Information About In Vitro Fertilization at Washington University.
The specialists at the Washington University Infertility and Reproductive Medicine Center have been helping families achieve pregnancy through in vitro fertilization (IVF) for over 25 years. In May 2005, families gathered at a reunion to celebrate their success through this program. One person present was the first baby born through the in vitro fertilization process.
IVF is an effective method for producing pregnancies. Today 1 percent to 2 percent of all births in the United States are a result of IVF.
IVF can seem overwhelming at first, but your doctor at the Center will explain the process carefully. You are encouraged to ask questions at any time. The more you know, the more relaxed and natural the process can be.
IVF is a procedure in which eggs (oocytes) are retrieved from a woman’s ovaries. The eggs are mixed with her partner’s or donor’s sperm in a test tube or culture dish. Fertilization takes place without additional procedures.
The fertilized eggs develop into embryos. The preembryos are then transferred to the woman’s uterus via a plastic tube inserted through the cervix. If all goes well, the embryo attaches into the uterus in the normal way, and pregnancy progresses naturally.
Depending on each couple’s situation, many variations can occur during this process.
Women ready for IVF are monitored frequently via ultrasound and blood hormone levels prior to the egg extraction. They are given an ovulation induction drug based on the physician’s order and seen 36 hours later for egg retrieval. The eggs are collected through the vagina with an aspiration apparatus. Women are sedated for this procedure. Ultrasound is used to visualize the ovaries.
Patients in the southwestern Missouri, have the opportunity to have their frequent monitoring visits done at Southwestern Women’s Health located in Springfield, Missouri.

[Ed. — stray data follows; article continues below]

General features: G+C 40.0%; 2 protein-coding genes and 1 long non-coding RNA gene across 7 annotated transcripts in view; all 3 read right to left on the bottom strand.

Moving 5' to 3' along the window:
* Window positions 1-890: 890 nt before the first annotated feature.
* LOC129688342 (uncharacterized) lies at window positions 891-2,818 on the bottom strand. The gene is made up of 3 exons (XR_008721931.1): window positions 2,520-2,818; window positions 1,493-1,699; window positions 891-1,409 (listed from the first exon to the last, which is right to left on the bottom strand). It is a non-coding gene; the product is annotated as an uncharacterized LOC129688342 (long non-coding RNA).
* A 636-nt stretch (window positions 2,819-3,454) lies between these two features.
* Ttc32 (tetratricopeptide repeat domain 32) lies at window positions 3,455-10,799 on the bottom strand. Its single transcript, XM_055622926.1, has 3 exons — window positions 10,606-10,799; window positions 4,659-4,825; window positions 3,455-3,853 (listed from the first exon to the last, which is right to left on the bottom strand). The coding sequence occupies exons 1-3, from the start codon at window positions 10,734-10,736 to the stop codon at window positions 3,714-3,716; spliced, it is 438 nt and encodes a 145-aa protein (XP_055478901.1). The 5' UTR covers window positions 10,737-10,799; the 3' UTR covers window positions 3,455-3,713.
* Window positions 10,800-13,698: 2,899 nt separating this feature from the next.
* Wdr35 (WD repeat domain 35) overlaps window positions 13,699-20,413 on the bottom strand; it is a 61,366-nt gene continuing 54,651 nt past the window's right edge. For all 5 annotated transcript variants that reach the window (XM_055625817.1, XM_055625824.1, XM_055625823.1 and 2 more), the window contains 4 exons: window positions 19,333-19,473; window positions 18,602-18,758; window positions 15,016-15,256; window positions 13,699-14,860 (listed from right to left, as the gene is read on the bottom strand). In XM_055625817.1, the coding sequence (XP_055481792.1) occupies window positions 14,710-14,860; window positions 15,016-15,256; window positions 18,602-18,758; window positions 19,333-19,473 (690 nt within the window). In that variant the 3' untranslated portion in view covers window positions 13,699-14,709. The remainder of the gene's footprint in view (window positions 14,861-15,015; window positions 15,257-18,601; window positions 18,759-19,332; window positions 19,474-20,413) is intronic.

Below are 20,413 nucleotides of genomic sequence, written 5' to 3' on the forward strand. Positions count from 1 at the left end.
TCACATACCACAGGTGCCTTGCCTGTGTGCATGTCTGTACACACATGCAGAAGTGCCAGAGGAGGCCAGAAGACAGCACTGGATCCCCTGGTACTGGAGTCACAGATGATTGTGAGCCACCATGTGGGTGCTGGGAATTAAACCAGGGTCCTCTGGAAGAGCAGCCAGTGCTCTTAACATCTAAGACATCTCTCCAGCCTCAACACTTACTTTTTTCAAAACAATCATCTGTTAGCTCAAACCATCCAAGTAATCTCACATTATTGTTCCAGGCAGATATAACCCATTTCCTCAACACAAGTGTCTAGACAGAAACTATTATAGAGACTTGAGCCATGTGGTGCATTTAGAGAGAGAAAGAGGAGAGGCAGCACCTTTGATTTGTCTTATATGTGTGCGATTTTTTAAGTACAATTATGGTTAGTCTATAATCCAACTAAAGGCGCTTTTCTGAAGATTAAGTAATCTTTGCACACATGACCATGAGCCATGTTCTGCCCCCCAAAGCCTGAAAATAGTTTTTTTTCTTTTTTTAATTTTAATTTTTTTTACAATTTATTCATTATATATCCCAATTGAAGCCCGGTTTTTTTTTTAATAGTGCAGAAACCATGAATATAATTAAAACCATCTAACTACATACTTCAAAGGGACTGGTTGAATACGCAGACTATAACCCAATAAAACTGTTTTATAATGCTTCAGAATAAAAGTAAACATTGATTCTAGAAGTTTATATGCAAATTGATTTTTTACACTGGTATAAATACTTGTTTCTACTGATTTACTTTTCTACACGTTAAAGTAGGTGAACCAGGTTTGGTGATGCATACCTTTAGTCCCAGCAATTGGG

Contact us at: 314-286-2400 or visit their site for more information at Southwestern Women’s Health -
In a typical year, Washington University Infertility and Reproductive Medicine Center’s IVF program performs about 355 egg retrievals. For 2011, the clinical pregnancy rate for all patients undergoing IVF using fresh embryos from non-donor eggs, including those with male factor, with or without ICSI were:
- 55 percent of couples under age 35
- 49 percent for those 35-37
- 36 percent for those 38-40
- 19 percent for those 41 and older
(A clinical pregnancy is one in which ultrasound examination has documented one or more intrauterine gestational sac(s)).
A comparison of clinic success rates may not be meaningful because patient medical characteristics and treatment approaches may vary from clinic to clinic.
Our Center is a member of the Society for Assisted Reproductive Technology, SART. SART’s mission is to set and help maintain the standards for ART (assisted reproductive technology), in an effort to better serve both members and patients. SART governs its members in the areas of research, quality assurance and practice guidelines & standards, government interaction, and data collection. SART members adhere to the highest standards of care in ART.